Firefighter speaks to Rotary on 9/11

Published 1:22 pm Tuesday, September 11, 2012

Many Americans remember where they were on Sept. 11, 2001. Tyger Vollrath certainly remembers where he was — right in the center of Ground Zero helping to treat victims of the terrorist attacks.

Vollrath, a computer company owner from Smyrna, Ga., was the special guest speaker at the Tuesday, Sept. 11, meeting of the Bainbridge Rotary Club. Vollrath, a friend of District Attorney Joe Mulholland, was making a business trip in the New York City area, on the morning of Sept. 11, 2001.

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“It was a beautiful crisp day,” he said. “I was listening on the car radio and they were reporting it initially that just a small Cessna had hit one of the towers. It was an election day, so they went right back into talking about the news with the polls and voting.”

Vollrath said he remembered that he was driving and coming up a hill and could see the New York City skyline, where he noticed a fire burning from the first tower.

“I still didn’t think we were under attack; they were still reporting that it was just an accident,” he said.

He noted that eventually motorists were able to see the second plane hit the World Trade Center, and at that point traffic just seemed to stop. However, Vollrath could see that emergency-response vehicles were trying to get through the city, and he got out of his vehicle to try and get motorists to move.

“One of the firefighters coming by saw that I was a firefighter too,” said Vollrath, who had been a firefighter and EMS paramedic in Fannin County, Ga., when he was younger. “I left my car in the Holland Tunnel and joined them to head to the city.”

Vollrath noted that he did not feel that he was a hero, and that he was only there to offer his help.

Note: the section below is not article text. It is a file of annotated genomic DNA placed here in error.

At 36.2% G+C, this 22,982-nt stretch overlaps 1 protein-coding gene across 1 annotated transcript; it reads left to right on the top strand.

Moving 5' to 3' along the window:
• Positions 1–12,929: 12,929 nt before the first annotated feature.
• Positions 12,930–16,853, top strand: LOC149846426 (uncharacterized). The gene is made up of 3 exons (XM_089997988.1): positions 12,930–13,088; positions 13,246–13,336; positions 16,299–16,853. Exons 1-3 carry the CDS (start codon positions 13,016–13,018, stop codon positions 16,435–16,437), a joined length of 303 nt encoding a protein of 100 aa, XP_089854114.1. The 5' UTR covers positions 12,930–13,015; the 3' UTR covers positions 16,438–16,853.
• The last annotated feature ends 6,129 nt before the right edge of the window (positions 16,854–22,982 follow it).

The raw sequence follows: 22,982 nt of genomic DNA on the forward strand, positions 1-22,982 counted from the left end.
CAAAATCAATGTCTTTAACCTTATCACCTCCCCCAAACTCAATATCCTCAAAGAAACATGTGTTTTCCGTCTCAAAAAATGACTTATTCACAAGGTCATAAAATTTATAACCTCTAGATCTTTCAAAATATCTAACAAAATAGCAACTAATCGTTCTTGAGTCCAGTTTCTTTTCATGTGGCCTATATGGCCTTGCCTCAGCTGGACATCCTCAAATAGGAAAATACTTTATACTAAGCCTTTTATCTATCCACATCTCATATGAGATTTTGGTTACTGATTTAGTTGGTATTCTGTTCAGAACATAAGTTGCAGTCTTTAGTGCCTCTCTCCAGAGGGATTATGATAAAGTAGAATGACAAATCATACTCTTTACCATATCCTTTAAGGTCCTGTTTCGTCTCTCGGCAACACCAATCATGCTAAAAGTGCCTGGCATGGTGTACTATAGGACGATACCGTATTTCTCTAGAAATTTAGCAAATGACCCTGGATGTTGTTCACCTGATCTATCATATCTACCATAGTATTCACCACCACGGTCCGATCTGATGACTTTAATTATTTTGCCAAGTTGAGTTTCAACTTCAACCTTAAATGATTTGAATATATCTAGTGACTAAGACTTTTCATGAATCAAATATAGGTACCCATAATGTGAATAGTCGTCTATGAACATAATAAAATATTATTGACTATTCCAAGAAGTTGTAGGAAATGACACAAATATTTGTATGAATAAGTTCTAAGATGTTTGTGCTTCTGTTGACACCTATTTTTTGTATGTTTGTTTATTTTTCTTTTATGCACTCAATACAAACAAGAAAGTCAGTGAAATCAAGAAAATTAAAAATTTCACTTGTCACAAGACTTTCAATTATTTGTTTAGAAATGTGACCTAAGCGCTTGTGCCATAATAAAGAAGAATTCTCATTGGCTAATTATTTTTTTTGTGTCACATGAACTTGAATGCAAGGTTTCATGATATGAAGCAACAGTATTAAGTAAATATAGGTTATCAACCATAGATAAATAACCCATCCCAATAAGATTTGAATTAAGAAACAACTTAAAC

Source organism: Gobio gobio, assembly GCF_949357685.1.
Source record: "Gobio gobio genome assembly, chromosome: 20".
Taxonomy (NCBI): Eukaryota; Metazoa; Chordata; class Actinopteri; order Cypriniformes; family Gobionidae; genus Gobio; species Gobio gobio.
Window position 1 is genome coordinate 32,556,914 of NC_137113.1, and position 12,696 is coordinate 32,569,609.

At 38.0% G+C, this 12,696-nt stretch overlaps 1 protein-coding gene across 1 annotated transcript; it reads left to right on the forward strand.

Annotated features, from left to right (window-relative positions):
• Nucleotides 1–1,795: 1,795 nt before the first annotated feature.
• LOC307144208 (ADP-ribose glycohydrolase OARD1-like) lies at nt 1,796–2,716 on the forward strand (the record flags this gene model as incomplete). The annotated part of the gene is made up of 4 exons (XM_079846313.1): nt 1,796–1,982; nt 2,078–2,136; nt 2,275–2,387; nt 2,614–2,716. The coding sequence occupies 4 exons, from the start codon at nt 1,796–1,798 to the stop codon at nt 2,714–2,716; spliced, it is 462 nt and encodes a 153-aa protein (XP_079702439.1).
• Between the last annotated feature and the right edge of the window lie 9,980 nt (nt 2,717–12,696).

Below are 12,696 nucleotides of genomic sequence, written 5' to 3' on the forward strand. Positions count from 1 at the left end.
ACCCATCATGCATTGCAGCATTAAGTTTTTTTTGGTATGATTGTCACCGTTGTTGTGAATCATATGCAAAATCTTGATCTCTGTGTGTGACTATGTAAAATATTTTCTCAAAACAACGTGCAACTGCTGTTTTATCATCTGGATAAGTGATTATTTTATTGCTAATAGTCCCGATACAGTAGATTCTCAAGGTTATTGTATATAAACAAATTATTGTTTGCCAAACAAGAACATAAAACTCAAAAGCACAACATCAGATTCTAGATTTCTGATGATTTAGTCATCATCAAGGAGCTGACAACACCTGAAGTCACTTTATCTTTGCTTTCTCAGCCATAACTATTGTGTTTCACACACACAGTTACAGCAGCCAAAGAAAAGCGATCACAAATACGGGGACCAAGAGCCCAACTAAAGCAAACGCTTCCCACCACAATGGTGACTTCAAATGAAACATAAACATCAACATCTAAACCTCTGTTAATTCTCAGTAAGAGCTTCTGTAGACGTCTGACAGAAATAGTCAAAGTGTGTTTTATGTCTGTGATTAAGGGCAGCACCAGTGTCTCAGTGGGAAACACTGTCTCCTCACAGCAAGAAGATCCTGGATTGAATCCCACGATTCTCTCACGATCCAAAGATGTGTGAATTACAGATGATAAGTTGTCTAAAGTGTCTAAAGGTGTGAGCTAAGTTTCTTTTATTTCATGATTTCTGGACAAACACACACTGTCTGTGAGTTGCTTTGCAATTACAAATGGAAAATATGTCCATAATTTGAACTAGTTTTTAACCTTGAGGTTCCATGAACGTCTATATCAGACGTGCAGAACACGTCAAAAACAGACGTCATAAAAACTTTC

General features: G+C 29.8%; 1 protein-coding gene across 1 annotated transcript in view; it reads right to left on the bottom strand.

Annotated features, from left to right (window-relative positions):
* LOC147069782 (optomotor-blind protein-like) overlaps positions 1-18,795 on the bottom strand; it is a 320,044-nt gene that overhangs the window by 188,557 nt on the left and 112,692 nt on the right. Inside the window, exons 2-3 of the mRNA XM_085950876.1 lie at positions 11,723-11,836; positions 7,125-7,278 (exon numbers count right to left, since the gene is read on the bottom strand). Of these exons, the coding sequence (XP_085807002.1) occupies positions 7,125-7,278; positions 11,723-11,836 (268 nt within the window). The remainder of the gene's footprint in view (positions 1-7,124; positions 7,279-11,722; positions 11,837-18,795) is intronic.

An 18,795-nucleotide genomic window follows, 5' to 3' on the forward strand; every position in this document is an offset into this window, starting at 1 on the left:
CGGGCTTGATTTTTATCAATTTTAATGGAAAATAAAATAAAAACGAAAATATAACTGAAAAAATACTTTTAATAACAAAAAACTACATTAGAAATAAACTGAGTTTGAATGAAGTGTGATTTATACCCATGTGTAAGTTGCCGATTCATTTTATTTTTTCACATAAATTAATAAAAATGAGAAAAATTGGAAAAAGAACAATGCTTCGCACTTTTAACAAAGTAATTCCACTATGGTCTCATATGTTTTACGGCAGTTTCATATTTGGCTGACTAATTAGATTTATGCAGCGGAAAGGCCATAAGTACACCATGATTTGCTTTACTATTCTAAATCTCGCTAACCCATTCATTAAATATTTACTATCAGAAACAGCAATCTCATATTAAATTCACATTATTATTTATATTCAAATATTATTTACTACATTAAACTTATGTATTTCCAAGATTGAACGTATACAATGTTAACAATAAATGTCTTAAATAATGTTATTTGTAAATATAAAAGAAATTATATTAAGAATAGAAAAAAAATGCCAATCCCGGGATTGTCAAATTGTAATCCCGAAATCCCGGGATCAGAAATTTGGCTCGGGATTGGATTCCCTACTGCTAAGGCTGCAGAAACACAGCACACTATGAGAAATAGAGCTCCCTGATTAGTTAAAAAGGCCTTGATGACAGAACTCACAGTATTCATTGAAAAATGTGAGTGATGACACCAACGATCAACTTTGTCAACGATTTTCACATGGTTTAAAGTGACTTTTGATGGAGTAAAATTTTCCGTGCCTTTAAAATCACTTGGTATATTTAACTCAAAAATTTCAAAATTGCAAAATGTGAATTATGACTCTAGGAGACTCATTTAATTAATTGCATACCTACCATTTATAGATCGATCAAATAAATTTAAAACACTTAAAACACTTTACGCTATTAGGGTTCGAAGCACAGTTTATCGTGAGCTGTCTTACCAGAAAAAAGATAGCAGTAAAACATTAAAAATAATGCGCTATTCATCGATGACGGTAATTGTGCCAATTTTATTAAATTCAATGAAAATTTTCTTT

“The real courage is the people who survived the first tower, but then went into the second tower and lost their lives trying to help those people,” he said. “That’s what real courage is.”

Vollrath said he was on the fire engine in the Holland Tunnel, when there was a sudden dust storm started traveling through the tunnel and made it impossible to see. He, of course, later learned that the dust was caused by the collapse of one of the towers.

“Even today, so much of it was like a blur,” he said. “I had a cell phone but it was dead. This was before iPhones and iPads and all of that. All I knew was that little world in New York City and that we were just going to do whatever we could to help.”

When Vollrath got to the “ground zero” site he said he lost the initial group of firefighters that he’d arrived with, and had to just find other groups to help.

“At this point I didn’t know what to do, it was very chaotic,” he said. “There was a New York fire chief in one of the staging areas and he said just start walking the perimeter and help out whoever you can find, so that’s what I did.”

Vollrath said he spent a lot of Tuesday putting out car fires, to prevent any dangerous explosions, and also trying to battle a blaze in another building near the ground zero site. However, by 7:30 p.m. Tuesday all firefighters were ordered out of that building, and it eventually also collapsed the morning of Wednesday, Sept. 12.

Vollrath noted that the search-and-rescue was far different from any training that he had ever done, because the debris was so heavy and compacted that it was impossible to move without machinery.

“We almost felt helpless,” he said. “There wasn’t a lot that we could do.”

Even so, Vollrath and countless others went 48 hours without sleep, working at the site nonstop from Tuesday through Thursday, even in dangerous health conditions.

“We went through Tuesday and Wednesday without masks,” he said. “And then when we did get masks, they just got clogged up [with dust] so quickly that we took them off anyway.”

Vollrath eventually met a group of firefighters from the Coney Island, N.Y., area, and said that he is still friends with them to this day. He noted that the camaraderie and patriotism of that historical time is one he will never forget.

“For one moment, we were all Americans,” he said. “Sometimes I wish that I could just bottle up that spirit. I think we could use a little helping of it today.”